Coverup seen in 2018 wildfire tragedy

19 July 2020

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GREECE – Two years after the deadly July 23, 2018, wildfires in eastern Attica, Kathimerini presents evidence pointing to an effort by officials under the leftist-led government at the time to cover up the gross mishandling of an incident that cost more than 100 lives and resulted in devastating losses in the seaside town of Mati and other affected areas.

Kathimerini’s investigation into the immediate response by the authorities to the fires and their aftermath also turned up testimony indicating attempts to prevent the Greek Fire Service officer appointed by the First Instance Prosecutor’s office to look into the case, from doing his job.

Investigator Dimitris Liotsios has filed formal complaints detailing how former chief Fire Service chief Vassilis Matthaiopoulos tried to threaten and blackmail him into burying his findings. He has also submitted an audio recording of the most damning of these conversations. “If you write about your superiors having any blame, we will close ranks and tear you apart,” the fire chief told him.

Using a stream of invectives, Matthaiopoulos is also heard chiding Liotsios for demanding documents signed by then Attica regional governor Rena Dourou, the forestry and fire service, accusing him of lacking the expertise to assess their content.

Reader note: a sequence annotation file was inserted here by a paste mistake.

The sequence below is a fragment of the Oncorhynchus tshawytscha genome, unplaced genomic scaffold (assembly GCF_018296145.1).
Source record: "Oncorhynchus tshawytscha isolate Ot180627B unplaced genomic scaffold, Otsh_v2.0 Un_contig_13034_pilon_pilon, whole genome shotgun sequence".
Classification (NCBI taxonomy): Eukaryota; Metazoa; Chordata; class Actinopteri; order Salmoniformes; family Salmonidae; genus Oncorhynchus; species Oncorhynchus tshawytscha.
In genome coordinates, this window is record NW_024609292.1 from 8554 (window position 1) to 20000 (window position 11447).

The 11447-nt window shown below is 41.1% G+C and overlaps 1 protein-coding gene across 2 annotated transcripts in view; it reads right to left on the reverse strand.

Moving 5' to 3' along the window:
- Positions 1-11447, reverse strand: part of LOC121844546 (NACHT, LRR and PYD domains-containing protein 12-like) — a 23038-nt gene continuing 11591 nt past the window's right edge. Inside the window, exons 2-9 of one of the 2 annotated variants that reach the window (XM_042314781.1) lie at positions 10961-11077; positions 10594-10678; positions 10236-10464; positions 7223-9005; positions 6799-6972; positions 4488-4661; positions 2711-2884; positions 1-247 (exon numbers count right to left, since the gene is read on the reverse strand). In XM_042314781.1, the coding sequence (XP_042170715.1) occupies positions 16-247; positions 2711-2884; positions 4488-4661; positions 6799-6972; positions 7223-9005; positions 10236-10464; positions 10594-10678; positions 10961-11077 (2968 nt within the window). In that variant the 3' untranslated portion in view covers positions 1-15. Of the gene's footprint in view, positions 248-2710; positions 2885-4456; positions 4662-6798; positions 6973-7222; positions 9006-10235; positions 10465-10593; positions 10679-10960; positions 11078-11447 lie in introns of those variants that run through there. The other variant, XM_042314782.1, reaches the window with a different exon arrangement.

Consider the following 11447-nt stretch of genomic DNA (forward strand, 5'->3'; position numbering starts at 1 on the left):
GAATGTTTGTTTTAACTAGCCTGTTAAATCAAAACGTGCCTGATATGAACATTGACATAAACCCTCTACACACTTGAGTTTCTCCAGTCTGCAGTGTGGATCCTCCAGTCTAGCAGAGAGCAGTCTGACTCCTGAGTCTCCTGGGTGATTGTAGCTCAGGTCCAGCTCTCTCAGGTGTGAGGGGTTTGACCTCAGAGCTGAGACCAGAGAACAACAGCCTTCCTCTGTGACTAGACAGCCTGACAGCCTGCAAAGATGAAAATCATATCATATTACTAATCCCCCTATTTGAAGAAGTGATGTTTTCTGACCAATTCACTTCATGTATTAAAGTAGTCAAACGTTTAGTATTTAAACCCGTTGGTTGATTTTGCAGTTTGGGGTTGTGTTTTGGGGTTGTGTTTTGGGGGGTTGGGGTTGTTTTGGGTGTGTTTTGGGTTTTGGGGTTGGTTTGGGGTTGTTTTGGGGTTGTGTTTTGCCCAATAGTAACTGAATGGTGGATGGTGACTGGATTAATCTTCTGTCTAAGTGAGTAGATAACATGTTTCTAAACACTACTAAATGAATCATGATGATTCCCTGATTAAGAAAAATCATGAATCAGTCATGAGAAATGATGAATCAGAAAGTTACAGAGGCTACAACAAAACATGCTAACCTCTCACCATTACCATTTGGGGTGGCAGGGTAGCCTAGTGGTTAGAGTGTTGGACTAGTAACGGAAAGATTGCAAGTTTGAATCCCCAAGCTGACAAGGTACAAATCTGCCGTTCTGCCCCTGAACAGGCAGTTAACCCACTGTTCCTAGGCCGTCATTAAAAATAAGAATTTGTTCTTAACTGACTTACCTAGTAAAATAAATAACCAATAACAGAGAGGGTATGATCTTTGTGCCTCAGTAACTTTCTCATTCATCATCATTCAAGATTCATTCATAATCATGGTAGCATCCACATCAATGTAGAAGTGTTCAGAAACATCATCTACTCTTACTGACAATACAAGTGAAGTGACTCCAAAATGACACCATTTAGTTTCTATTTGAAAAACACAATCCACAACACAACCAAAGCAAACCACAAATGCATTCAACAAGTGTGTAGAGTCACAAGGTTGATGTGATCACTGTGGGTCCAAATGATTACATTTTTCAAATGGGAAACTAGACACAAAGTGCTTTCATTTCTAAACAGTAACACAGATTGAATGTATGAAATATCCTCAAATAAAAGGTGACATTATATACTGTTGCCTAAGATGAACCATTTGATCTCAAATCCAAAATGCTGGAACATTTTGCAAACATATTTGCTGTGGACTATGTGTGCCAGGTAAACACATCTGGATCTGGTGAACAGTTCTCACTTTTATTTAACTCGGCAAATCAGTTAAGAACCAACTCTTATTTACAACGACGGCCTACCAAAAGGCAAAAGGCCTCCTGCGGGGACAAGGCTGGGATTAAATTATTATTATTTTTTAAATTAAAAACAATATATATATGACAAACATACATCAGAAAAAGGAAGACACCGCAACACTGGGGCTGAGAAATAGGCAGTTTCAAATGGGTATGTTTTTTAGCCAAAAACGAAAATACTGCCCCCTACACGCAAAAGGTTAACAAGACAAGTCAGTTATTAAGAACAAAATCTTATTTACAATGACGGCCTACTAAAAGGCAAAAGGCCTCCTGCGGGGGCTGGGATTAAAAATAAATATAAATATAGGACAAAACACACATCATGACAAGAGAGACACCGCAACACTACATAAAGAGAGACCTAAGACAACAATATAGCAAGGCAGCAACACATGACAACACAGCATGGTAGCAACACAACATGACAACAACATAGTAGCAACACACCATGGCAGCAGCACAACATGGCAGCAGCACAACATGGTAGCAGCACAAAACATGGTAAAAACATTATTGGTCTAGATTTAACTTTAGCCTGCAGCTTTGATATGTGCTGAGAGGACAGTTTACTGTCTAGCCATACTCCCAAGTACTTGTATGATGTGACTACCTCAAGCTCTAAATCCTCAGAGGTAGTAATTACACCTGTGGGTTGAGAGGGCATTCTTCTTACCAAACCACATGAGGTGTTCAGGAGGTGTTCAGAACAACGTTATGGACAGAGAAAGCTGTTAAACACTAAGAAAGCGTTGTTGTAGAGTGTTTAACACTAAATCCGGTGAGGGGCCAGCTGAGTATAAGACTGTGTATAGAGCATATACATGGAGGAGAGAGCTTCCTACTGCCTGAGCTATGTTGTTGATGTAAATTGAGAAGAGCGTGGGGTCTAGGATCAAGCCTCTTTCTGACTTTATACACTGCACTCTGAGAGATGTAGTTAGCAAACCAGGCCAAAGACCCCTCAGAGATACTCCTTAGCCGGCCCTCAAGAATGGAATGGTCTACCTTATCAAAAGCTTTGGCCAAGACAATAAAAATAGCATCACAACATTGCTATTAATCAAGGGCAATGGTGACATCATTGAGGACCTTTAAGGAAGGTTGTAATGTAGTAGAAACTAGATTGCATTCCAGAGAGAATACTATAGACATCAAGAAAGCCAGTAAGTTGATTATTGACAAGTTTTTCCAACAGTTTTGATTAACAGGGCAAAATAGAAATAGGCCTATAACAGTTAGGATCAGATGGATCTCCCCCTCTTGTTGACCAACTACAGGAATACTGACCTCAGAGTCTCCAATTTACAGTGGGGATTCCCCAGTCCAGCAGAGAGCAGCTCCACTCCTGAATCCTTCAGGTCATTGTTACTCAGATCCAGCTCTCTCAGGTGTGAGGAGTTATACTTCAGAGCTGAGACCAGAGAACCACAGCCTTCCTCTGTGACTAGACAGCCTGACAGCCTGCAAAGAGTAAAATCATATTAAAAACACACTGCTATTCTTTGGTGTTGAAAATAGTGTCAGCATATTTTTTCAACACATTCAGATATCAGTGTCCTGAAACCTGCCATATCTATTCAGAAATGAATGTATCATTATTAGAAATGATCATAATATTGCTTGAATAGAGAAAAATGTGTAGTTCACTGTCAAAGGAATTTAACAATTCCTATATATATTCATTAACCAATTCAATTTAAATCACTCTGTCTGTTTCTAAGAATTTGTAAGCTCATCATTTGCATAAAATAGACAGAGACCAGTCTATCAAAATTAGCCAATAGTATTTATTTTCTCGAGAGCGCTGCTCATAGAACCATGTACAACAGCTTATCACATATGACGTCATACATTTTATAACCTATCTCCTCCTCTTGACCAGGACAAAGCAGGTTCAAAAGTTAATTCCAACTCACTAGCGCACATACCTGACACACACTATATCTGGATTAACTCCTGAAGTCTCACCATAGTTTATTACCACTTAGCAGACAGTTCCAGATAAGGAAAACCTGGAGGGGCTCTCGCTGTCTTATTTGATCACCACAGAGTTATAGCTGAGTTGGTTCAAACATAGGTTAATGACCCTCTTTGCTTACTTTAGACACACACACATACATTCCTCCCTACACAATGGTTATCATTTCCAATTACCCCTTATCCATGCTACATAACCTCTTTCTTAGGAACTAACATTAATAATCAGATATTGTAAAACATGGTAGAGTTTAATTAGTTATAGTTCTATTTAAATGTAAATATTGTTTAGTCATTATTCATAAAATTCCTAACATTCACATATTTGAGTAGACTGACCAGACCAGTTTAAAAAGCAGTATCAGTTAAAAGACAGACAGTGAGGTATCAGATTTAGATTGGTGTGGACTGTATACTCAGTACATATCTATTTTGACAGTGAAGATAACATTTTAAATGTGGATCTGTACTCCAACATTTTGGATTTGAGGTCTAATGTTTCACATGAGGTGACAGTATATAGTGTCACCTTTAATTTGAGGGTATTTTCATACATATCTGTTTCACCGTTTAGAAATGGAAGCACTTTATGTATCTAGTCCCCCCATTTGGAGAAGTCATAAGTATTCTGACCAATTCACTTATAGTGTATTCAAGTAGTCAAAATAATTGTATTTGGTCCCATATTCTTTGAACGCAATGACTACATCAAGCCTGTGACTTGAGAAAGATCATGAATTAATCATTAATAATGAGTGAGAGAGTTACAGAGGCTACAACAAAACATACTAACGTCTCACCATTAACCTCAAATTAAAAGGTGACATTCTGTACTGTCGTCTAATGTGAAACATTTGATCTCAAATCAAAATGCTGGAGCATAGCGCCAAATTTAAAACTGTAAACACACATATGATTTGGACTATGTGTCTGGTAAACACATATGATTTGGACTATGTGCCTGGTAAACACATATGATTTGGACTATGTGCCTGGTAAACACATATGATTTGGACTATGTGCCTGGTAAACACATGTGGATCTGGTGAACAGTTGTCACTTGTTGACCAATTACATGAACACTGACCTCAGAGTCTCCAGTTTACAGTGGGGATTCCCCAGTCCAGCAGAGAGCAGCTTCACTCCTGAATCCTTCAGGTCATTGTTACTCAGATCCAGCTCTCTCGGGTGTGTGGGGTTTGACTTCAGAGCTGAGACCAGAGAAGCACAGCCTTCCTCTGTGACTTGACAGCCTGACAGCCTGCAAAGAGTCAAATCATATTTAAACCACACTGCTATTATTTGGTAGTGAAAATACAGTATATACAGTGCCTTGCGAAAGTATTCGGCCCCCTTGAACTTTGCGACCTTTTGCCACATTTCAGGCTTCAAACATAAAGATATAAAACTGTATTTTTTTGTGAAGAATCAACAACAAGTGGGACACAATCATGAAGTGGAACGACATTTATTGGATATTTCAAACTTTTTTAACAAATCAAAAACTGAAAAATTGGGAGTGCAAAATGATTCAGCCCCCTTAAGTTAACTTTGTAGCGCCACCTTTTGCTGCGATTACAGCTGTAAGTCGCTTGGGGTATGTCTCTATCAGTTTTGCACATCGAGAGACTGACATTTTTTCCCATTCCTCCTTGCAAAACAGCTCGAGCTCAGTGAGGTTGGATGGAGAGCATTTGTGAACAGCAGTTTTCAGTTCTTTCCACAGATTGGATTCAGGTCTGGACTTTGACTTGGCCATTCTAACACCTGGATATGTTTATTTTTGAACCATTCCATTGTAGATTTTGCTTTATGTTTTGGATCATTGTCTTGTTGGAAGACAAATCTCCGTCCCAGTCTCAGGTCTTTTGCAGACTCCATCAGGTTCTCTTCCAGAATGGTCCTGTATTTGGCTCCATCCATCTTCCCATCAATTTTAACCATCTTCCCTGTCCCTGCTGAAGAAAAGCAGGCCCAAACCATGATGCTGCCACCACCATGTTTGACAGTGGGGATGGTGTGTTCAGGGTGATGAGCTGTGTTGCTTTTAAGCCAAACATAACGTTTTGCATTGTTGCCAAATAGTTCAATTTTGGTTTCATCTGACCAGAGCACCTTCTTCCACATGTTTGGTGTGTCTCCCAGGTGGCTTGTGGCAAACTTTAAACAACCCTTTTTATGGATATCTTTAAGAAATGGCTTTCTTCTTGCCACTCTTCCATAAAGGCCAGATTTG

“Keep it simple, or they’ll take you for an idiot… Five little things: Wind, combustible matter, a mixture of pine trees and houses, anarchic, unplanned construction. And the result was that the fire got out of control in an hour… Five lines, five words, and hand it in. And the prosecutors? Some people will get the pie and you’ll get f…d. That’s how the game is played in Greece,” he told the investigator.

Court documents further show Liotsios running into successive obstacles from the very start of his investigation, including from fire service officials challenging the purview of his authority and rank.

The day after Liotsos’ report was submitted to the head of the First Instance Prosecutors’ Office, meanwhile, Ilias Zagoraios was apparently ordered by former Supreme Court prosecutor Xeni Dimitriou to hold back the findings pending an internal administrative probe, a process that could take months. Following a furor in the media over the move, Dimitriou claimed that her orders had been misinterpreted.

Based on the report, the prosecutor’s office issued charges in March 2019 against 20 state and local authority officials for a range of mistakes and oversights.

The case then passed into the hands of investigative magistrate Athanasios Marneris. His probe also appears to have been stonewalled on several occasions, including by Fire Service officials who refused to hand over incident reports and from attempts to replace him in September 2019 on the pretext that he was taking too long to complete his probe.

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